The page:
STEVENS 14 v. Robert E. Lubanski, M.D., Defendant-Respondent.

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Supreme Court, Appellate Division, Fourth Department, New York.

Lorri STEVENS, As Mother and Natural Guardian of Davina Stevens, An Infant Under the age of 14 years, Plaintiff-Appellant, v. AUBURN MEMORIAL HOSPITAL, Defendant, Robert E. Lubanski, M.D., Defendant-Respondent.

Decided: September 28, 2001

PRESENT:  GREEN, J.P., HURLBUTT, SCUDDER, KEHOE and GORSKI, JJ. Stephen C. Glasser, for plaintiff-appellant. John Ganotis, for defendant-respondent.

Plaintiff commenced this action against defendants, Auburn Memorial Hospital (Hospital) and Robert E. Lubanski, M.D., seeking damages for injuries sustained by her infant daughter during birth.   Plaintiff thereafter filed a note of issue and certificate of readiness for trial, and a trial was scheduled for February 14, 2000.   Lubanski then sought an adjournment of the trial, and plaintiff stipulated to that adjournment.   The trial was rescheduled for May 8, 2000.   Plaintiff's expert disclosure notice indicates that it would be sent to both Lubanski and the Hospital, but the affidavit of service indicates that it was served on the Hospital only, in February 2000.   In early May, plaintiff's counsel advised Supreme Court that the expert, who resided in Florida, was ill and would be unable to attend the trial as scheduled.   Plaintiff sought an adjournment of the trial until September.   The court refused to grant the adjournment without the consent of defendants, and advised plaintiff to seek that consent.   The court also advised plaintiff that it expected plaintiff to go forward on May 8 and that, if plaintiff was unable to do so, plaintiff had to advise the court so that the jury pool could be canceled.   Lubanski denied plaintiff's request and informed plaintiff that he intended to seek dismissal of the complaint because he had not received the expert disclosure notice.

Plaintiff advised the court by letter dated May 4 to cancel the jury pool because the expert remained unable to attend the trial, and plaintiff sought a conference on the discovery issue raised by Lubanski.   By late afternoon on May 4 or on May 5, plaintiff learned that the expert would be able to attend the trial the following week. On May 8, the action against the Hospital was discontinued on the consent of plaintiff.   Also on May 8, plaintiff sought a two-day adjournment so that the discovery issue could be resolved and the expert could travel from Florida.   In response, Lubanski moved to dismiss the complaint based upon the lack of expert disclosure.   The court dismissed the complaint based upon both the lack of expert disclosure and the fact that plaintiff was not prepared to go forward with the trial.   Plaintiff then moved to reargue Lubanski's motion.   The court in effect granted reargument and, upon reargument, adhered to its prior decision.   Thus, this appeal is properly before us (see generally, People v. Buszak [appeal No. 2], 185 A.D.2d 621, 587 N.Y.S.2d 52).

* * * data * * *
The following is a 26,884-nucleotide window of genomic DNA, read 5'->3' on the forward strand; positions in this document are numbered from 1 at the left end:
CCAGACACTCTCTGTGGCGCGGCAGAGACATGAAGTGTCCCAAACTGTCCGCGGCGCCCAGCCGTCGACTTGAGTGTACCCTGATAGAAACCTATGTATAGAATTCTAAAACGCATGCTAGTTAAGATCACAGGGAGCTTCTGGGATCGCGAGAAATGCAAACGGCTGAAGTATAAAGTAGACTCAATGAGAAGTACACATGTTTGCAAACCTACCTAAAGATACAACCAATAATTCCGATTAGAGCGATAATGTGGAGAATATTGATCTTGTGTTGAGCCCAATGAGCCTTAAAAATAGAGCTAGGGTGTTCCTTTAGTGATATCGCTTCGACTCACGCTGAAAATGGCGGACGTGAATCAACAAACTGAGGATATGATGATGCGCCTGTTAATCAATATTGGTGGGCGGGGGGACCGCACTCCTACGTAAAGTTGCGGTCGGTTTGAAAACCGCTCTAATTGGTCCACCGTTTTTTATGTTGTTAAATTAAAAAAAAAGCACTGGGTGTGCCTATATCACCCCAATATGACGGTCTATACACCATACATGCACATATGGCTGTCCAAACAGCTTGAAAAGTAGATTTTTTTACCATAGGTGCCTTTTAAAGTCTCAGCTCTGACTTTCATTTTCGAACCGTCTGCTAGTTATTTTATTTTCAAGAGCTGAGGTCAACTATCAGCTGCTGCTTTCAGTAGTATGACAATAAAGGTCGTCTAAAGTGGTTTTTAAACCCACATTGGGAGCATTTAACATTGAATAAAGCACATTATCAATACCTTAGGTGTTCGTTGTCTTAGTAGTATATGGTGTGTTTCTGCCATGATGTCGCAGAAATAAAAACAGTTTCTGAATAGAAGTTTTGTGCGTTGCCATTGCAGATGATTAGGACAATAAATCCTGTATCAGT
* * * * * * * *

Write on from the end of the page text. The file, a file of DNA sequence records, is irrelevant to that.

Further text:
The court erred in adhering to its prior decision dismissing the complaint.   Plaintiff established that her failure to serve Lubanski with the expert disclosure notice was inadvertent, and “it is well settled the harsh remedy of [dismissal] should be granted only where it is conclusively shown that the discovery default was deliberate or contumacious” (Gadley v. U.S. Sugar Co., 259 A.D.2d 1041, 1042, 688 N.Y.S.2d 350;  see, Roof v. Bogdanski, 174 A.D.2d 1046, 572 N.Y.S.2d 825).   In addition, “[a]lthough an application for a continuance is addressed to the sound discretion of the trial court, it is an improvident exercise of discretion to deny a continuance where the application is properly made, is not made for the purpose of delay, the evidence is material, and the need for a continuance did not result from the failure to exercise due diligence” (Mura v. Gordon, 252 A.D.2d 485, 675 N.Y.S.2d 142).   Here, plaintiff's requests for adjournments on May 4 and May 8 did not result from the failure to exercise due diligence (cf., Harper v. Han Chang, 267 A.D.2d 1011, 700 N.Y.S.2d 317;  Herbert v. Edwards Super Food Stores-Finast Supermarkets, 253 A.D.2d 789, 677 N.Y.S.2d 617).   The record does not indicate that any other delays were attributable to plaintiff, and there is no question that the testimony of plaintiff's expert is material.

We therefore reverse the order, vacate the order of dismissal, deny the motion of Lubanski, and reinstate the complaint against him.

Order unanimously reversed on the law without costs, order of dismissal vacated, motion denied and complaint against defendant Robert E. Lubanski, M.D. reinstated.